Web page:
The CAEH is pleased to support the creation of the National Alliance to End Rural and Remote Homelessness (NAERRH). It is a network of individuals and organizations focused on building and elevating a collective voice across Canada to advocate for the importance of preventing, reducing and ending homelessness in rural and remote communities. In this guest blog, Terrilee Kelford, Shane Pelletier and Ayon Shahed share the realities of homelessness in Canada’s rural and remote communities and how it led to the founding of NAERRH.
By Terrilee Kelford and Shane Pelletier, Co-Chairs of the National Alliance to End Rural and Remote Homelessness, and Ayon Shahed, Director of Strategic Development, Choices for Youth
Couchsurfing is synonymous with the hidden nature of rural and remote homelessness in Canada. Individuals and families struggling without a long-term place to live, sleeping on couches and in overcrowded housing situations with family, friends or anyone who will take them in.
But it isn’t the only reason rural and remote homelessness is hidden says our new group, the National Alliance to End Rural and Remote Homelessness (NAERRH). We believe a lack of research, training, national press and federal investments in policy and funding have also contributed to the hidden and neglected aspects of rural and remote homelessness.
We have a lot of couchsurfing but we also have people sleeping rough and even dying from homelessness in rural communities. You may not see them on the streets, but they are there. What we don’t have is the same data, resources and sustainable funding available to fight homelessness like our urban neighbours do and this is contributing to issues like migration.
We Are Ready (2018), a report created by Choices for Youth in St. John’s, Newfoundland and Labrador, states, “almost 40% of homeless individuals surveyed during the Point-in-Time Count in St. John’s had arrived in the city within five years, and one in five had come specifically to access supportive services”. It was found, however, that this pattern of migration can leave individuals isolated and disconnected from natural supports, community and land, exposed to increased risks and reliant upon overburdened urban services.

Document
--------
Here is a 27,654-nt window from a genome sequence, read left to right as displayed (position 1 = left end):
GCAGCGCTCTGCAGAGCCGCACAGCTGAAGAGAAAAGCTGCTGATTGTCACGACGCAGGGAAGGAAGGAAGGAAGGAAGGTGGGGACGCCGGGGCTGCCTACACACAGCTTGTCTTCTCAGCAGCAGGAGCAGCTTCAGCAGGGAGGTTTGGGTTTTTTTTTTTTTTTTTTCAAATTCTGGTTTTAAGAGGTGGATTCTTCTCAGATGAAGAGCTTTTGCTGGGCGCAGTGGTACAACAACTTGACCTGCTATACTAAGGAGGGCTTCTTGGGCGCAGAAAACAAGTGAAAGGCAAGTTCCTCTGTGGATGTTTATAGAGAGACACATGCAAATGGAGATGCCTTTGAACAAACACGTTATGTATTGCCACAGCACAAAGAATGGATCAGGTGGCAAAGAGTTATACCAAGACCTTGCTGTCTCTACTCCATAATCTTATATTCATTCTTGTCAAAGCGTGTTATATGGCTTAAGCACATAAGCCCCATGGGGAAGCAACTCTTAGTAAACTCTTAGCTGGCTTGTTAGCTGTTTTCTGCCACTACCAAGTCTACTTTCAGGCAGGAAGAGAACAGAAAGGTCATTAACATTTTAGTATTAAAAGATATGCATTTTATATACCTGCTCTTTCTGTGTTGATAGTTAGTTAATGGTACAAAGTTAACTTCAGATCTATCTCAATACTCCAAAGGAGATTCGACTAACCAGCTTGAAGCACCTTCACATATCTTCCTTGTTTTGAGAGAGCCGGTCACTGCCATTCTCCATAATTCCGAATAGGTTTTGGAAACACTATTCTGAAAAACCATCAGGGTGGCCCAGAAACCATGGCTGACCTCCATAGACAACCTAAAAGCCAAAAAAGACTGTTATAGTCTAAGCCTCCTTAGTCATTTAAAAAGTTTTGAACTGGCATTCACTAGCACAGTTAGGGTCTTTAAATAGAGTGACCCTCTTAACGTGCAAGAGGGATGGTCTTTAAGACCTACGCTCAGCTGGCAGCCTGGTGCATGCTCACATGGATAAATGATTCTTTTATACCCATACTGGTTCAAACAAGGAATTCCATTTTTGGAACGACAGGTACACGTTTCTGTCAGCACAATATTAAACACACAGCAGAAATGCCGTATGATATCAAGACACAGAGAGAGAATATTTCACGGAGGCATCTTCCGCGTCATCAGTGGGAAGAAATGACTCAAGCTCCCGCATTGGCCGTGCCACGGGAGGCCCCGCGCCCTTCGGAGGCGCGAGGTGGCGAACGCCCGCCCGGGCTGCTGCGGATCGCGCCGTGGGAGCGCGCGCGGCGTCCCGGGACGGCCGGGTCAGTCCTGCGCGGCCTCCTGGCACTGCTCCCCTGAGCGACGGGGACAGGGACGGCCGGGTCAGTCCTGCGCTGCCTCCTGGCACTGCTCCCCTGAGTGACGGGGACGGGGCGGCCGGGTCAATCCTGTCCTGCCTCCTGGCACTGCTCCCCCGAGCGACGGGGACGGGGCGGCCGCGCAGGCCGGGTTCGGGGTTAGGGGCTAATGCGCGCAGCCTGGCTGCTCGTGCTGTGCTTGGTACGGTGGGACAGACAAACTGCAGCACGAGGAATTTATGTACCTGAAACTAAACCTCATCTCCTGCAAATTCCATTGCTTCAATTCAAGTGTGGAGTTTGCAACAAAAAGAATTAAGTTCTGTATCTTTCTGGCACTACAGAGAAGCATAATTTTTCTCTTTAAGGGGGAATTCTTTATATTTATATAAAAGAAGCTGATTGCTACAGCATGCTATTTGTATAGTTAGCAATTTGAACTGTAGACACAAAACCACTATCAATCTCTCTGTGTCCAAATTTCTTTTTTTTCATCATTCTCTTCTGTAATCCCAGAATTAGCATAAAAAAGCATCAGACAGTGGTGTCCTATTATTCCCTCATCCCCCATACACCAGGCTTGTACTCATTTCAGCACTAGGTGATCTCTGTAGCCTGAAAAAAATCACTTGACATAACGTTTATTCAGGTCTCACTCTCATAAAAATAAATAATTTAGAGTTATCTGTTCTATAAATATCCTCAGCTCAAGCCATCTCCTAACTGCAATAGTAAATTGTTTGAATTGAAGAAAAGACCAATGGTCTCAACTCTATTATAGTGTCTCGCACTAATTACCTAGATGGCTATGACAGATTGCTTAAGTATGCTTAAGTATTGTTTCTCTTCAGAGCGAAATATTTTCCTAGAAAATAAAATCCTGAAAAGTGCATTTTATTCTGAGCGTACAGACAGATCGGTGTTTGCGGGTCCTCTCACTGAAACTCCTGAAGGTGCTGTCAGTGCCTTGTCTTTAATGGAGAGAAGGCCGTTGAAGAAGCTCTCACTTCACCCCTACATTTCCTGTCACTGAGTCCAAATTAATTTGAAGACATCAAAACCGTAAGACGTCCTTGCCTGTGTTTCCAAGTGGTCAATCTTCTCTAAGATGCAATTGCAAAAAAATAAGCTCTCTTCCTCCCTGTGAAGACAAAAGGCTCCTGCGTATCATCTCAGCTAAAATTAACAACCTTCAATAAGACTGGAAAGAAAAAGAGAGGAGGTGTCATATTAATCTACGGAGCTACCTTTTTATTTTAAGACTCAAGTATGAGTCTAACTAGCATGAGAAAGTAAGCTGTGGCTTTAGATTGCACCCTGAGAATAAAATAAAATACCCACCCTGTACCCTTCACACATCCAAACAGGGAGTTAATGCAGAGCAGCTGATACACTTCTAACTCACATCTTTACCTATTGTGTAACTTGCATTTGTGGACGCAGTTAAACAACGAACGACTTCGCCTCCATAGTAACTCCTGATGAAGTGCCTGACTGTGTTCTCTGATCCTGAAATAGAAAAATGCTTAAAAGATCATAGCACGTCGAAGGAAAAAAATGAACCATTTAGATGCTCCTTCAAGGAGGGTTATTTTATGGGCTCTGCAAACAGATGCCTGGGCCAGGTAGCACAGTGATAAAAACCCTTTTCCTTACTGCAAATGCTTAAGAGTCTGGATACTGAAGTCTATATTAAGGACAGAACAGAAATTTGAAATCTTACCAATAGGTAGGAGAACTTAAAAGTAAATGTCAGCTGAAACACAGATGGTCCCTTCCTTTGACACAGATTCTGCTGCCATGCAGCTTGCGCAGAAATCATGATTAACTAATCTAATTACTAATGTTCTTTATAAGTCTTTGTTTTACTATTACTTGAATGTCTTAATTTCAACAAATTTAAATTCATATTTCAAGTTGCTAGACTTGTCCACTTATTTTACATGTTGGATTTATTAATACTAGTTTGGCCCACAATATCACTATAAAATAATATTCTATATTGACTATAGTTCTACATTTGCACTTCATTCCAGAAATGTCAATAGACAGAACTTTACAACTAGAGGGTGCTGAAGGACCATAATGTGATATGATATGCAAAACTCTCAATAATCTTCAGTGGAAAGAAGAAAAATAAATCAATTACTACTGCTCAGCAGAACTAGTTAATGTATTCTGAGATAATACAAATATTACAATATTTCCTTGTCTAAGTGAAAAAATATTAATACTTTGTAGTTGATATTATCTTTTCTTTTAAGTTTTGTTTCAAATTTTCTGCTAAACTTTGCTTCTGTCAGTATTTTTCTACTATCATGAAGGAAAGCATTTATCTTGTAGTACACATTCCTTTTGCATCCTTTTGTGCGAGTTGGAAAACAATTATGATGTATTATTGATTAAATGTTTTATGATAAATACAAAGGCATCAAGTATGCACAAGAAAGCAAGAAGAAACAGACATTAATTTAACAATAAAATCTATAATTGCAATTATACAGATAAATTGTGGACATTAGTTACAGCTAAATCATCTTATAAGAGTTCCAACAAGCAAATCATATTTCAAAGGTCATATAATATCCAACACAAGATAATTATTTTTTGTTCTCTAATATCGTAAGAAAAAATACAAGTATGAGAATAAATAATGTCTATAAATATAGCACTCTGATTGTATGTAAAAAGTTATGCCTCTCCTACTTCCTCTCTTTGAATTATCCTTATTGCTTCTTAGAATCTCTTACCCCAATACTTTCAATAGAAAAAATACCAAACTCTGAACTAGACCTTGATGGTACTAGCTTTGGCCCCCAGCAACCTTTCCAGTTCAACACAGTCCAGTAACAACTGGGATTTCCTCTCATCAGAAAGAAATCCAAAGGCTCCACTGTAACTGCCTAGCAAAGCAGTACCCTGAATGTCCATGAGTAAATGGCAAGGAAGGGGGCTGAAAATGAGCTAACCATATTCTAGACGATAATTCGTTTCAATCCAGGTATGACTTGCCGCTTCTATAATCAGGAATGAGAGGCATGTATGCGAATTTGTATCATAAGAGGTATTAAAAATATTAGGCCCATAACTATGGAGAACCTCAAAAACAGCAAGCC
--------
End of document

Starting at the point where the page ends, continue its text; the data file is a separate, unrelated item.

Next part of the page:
Despite the announcement of a National Housing Strategy in 2017, the lack of federal investments in rural and remote specific research, funding and policy prevents communities like those outside of St. John’s from addressing unique issues like migration. Not only does this lack of attention result in a more traumatic path for individuals affected by homelessness, in the end it is a lost opportunity to engage in prevention—creating a need for more expensive interventions later.
It also strips rural and remote communities of future employees, business owners and citizens.
Rural and remote communities are essential parts of a prosperous, healthy and vibrant Canada. Representing a third of the Canadian population, local governments, businesses, and service organizations in these rural and remote settings are serving millions of people. They’re contributing significantly to our GDP and creating thriving communities across the country. However, reductions in public investments, the impacts of climate change, evolving labour and manufacturing markets, housing affordability pressures, and the limited availability of social supports in rural and remote communities have created significant challenges that require federal leadership and innovation.
Indigenous people are also heavily over-represented among those experiencing homelessness. It is a distinct experience requiring its own solutions, many of which must be implemented in rural and remote areas. One thing that we consistently see when visiting rural and remote communities is the disparity in service needs versus service offerings. This disparity creates an environment in which fresh funding often goes to back-fill the need in communities. Indigenous peoples in many cases are the service beneficiaries struggling with homelessness receiving substandard care, despite the above-average standard of care provided by rural service workers. If there are increases to both understanding and funding, the scales can be balanced.
The National Housing Strategy and Reaching Home: Canada’s Homelessness Strategy fails rural and remote communities by not addressing the growing need with increased funding and by not addressing nor defining, pervasive, hidden homelessness that many Canadians face every day in our rural and remote communities.
In order to achieve a collective movement that delivers both the National Housing Strategy’s and Reaching Home’s objectives, then it’s essential to invest in research, funding and policy that promotes solutions tackling rural and remote homelessness. It must be seen on the same continuum as urban homelessness. This is how we build a Canada that works for all Canadians.
To this end, individuals, organizations and leaders from across the country have come together with the Canadian Alliance to End Homelessness to establish, for the first time, the NAERRH. This network of individuals and organizations is focused on creating a collective voice across Canada through networking, advocacy, training and shared learnings with a goal of preventing, reducing and ending homelessness in rural and remote communities.
The NAERRH is excited to announce that there will be a Rural and Remote stream at this year’s CAEH 2019 National Conference on Ending Homelessness in Edmonton, Alberta from Nov. 4-6. We would like to encourage folks from rural and remote communities to bring your innovative or evidence-based programs or approaches to the national stage by submitting a proposal to present. Click here to learn more about the call for presentations. The deadline for submissions is March 31.